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Rep. Hudson discusses ongoing work in stopping school violence

January 24, 2020
In The News

By: Thomas Lott

CONCORD – Rep. Richard Hudson, representing the 8th district in North Carolina, hosted a roundtable discussion with local law enforcement Friday to discuss several big topics, including one which he has been dealing with extensively in recent years – putting a stop to violence in schools.

Hudson led efforts to get the Stop School Violence Act of 2018 passed which provides awards directly to states, units of local government, or Indian tribes to improve security at schools and on school grounds in the jurisdiction of the grantee through evidence-based school safety programs.

School shootings have been on the rise in recent years and Hudson has been at the forefront in the U.S. House of stopping these tragedies before they ever have a chance to start.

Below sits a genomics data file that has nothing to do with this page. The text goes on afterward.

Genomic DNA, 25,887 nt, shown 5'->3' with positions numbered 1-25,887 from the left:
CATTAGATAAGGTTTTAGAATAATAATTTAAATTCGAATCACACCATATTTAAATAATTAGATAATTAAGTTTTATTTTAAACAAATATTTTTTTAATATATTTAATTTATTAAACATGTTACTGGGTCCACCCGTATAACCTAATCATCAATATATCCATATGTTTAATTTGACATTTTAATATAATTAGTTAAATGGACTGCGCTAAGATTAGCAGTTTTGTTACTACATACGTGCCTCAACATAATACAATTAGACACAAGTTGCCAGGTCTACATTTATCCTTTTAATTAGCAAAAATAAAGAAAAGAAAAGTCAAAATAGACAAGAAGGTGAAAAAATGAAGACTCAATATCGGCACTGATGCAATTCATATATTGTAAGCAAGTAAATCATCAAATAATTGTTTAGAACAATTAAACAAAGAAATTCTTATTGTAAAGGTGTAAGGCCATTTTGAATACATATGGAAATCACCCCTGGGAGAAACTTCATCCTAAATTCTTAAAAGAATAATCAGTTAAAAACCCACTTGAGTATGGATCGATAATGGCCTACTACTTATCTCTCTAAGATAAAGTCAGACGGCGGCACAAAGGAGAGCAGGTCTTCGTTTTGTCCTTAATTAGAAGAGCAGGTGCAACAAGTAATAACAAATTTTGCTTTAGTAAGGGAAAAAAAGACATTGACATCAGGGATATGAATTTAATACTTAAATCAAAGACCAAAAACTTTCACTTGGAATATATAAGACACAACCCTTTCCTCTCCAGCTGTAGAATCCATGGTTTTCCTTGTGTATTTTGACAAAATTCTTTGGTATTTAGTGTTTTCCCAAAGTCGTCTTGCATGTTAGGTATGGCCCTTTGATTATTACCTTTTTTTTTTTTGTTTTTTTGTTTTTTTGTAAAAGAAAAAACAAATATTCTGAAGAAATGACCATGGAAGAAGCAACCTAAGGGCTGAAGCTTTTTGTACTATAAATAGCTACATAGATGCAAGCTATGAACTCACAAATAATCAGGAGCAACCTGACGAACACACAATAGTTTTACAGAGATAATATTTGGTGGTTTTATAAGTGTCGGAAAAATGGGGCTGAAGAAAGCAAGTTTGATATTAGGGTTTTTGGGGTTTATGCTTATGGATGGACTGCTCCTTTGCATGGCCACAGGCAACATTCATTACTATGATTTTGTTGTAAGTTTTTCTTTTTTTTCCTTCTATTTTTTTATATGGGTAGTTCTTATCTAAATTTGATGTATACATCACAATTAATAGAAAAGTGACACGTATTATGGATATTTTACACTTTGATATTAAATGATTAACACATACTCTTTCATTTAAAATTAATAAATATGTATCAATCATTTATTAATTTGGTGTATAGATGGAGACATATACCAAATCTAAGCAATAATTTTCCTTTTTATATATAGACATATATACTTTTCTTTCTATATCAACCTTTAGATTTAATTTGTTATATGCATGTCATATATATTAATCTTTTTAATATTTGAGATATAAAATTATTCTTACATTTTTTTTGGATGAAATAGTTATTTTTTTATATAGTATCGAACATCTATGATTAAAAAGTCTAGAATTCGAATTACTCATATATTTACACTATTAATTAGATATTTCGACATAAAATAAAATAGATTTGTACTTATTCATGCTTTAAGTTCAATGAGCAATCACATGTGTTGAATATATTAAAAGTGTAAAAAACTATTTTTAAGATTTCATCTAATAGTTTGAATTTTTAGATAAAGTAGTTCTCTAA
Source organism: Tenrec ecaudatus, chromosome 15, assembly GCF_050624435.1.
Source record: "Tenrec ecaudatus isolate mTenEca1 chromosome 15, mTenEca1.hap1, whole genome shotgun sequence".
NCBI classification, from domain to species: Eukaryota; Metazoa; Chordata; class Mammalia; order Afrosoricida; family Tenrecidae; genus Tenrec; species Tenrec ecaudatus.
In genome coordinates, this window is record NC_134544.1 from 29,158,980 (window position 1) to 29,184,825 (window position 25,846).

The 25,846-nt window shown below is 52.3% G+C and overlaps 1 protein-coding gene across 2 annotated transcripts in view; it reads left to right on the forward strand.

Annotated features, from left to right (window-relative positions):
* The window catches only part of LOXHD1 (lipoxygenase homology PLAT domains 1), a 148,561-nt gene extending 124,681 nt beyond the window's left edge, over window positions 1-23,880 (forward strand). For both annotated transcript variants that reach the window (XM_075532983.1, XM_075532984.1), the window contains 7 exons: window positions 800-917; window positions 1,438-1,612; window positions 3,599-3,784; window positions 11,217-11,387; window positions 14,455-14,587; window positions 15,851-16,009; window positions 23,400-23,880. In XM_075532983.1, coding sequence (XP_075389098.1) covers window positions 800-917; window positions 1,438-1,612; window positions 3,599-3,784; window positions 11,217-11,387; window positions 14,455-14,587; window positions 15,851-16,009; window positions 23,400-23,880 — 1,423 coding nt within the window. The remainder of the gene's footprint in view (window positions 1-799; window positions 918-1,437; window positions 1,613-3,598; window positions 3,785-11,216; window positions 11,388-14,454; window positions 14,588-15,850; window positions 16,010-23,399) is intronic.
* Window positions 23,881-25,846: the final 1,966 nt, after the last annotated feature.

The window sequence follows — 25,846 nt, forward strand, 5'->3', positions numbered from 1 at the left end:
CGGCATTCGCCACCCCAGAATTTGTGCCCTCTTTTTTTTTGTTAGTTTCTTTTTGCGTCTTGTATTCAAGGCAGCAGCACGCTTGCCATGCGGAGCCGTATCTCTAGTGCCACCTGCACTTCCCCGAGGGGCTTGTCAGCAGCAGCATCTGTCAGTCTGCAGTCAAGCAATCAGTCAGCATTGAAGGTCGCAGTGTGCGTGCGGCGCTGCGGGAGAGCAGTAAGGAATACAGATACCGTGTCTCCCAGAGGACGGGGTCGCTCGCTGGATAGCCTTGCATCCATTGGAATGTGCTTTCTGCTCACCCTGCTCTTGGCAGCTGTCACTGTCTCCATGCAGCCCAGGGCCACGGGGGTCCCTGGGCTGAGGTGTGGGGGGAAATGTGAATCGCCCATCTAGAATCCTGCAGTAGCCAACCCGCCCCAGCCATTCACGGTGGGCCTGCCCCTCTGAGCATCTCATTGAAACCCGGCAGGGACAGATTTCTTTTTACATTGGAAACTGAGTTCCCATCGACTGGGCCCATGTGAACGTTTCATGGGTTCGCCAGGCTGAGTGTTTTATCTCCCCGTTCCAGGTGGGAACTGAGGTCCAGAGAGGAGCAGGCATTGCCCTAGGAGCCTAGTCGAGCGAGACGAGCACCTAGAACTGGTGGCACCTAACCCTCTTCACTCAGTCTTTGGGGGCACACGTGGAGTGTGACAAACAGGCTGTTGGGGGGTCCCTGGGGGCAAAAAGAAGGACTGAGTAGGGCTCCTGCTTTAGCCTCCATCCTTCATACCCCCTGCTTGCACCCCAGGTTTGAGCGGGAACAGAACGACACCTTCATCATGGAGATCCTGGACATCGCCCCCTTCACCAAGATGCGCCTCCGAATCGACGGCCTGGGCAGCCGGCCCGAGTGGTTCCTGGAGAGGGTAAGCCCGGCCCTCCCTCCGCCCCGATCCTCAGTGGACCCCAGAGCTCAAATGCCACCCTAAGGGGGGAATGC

“Last year the house passed a spending bill with an amendment I put in to double money that’s available to study, to research the cause of gun violence, this was included in the Stop School Violence Act in the past, and I support legislation of the current congress to strengthen background checks, improve communication between state and local law enforcement,” Hudson said. “I think that’s kind of one of the loopholes we saw in Florida and other places.

“So these potential violent active shooters don’t fall through the cracks like I think again, Florida, the Parkland shooter is one of the best examples, there were so many different red flags that were ignored. But at the end of the day it’s not the government alone that’s going to solve this problem, it’s got to be the community getting serious about the root causes of violence whether it’s the breakdown of the family, whether it’s the culture adequately dealing with mental health in our community and I always want to make sure I’m focused on the things that are working here and helpful to you.”